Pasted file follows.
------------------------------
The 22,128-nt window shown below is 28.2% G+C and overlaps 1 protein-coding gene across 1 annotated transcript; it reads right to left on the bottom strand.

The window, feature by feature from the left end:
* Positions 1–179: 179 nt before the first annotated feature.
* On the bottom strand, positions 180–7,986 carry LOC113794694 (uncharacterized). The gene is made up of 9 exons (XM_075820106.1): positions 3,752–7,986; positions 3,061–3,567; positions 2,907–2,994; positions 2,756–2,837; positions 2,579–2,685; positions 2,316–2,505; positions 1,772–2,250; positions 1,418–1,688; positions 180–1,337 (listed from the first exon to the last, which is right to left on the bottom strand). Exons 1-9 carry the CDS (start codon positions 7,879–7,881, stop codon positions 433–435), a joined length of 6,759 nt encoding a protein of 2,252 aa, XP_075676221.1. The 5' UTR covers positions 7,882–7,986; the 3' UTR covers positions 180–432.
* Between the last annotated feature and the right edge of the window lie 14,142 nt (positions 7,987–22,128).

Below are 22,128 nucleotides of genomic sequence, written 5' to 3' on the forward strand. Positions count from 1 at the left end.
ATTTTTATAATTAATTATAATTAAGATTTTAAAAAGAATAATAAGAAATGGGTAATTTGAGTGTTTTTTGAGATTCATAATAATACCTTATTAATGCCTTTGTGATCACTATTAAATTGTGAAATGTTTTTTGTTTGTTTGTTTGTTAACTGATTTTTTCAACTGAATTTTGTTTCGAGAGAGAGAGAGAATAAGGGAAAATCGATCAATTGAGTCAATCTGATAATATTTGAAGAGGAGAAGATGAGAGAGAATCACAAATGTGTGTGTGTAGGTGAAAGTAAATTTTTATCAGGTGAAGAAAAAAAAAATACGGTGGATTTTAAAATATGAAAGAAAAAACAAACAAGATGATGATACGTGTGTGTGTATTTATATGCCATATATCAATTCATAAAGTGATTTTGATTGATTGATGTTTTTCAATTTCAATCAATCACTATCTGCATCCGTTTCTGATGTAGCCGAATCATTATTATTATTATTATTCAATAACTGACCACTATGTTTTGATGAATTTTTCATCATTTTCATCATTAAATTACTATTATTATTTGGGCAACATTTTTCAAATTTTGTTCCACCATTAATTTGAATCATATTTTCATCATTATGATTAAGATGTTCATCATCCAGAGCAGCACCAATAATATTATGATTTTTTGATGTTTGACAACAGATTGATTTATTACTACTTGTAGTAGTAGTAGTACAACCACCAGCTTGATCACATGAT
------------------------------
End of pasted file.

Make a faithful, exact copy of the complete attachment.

The 22,128-nt window shown below is 28.2% G+C and overlaps 1 protein-coding gene across 1 annotated transcript; it reads right to left on the bottom strand.

The window, feature by feature from the left end:
* Positions 1–179: 179 nt before the first annotated feature.
* On the bottom strand, positions 180–7,986 carry LOC113794694 (uncharacterized). The gene is made up of 9 exons (XM_075820106.1): positions 3,752–7,986; positions 3,061–3,567; positions 2,907–2,994; positions 2,756–2,837; positions 2,579–2,685; positions 2,316–2,505; positions 1,772–2,250; positions 1,418–1,688; positions 180–1,337 (listed from the first exon to the last, which is right to left on the bottom strand). Exons 1-9 carry the CDS (start codon positions 7,879–7,881, stop codon positions 433–435), a joined length of 6,759 nt encoding a protein of 2,252 aa, XP_075676221.1. The 5' UTR covers positions 7,882–7,986; the 3' UTR covers positions 180–432.
* Between the last annotated feature and the right edge of the window lie 14,142 nt (positions 7,987–22,128).

Below are 22,128 nucleotides of genomic sequence, written 5' to 3' on the forward strand. Positions count from 1 at the left end.
ATTTTTATAATTAATTATAATTAAGATTTTAAAAAGAATAATAAGAAATGGGTAATTTGAGTGTTTTTTGAGATTCATAATAATACCTTATTAATGCCTTTGTGATCACTATTAAATTGTGAAATGTTTTTTGTTTGTTTGTTTGTTAACTGATTTTTTCAACTGAATTTTGTTTCGAGAGAGAGAGAGAATAAGGGAAAATCGATCAATTGAGTCAATCTGATAATATTTGAAGAGGAGAAGATGAGAGAGAATCACAAATGTGTGTGTGTAGGTGAAAGTAAATTTTTATCAGGTGAAGAAAAAAAAAATACGGTGGATTTTAAAATATGAAAGAAAAAACAAACAAGATGATGATACGTGTGTGTGTATTTATATGCCATATATCAATTCATAAAGTGATTTTGATTGATTGATGTTTTTCAATTTCAATCAATCACTATCTGCATCCGTTTCTGATGTAGCCGAATCATTATTATTATTATTATTCAATAACTGACCACTATGTTTTGATGAATTTTTCATCATTTTCATCATTAAATTACTATTATTATTTGGGCAACATTTTTCAAATTTTGTTCCACCATTAATTTGAATCATATTTTCATCATTATGATTAAGATGTTCATCATCCAGAGCAGCACCAATAATATTATGATTTTTTGATGTTTGACAACAGATTGATTTATTACTACTTGTAGTAGTAGTAGTACAACCACCAGCTTGATCACATGAT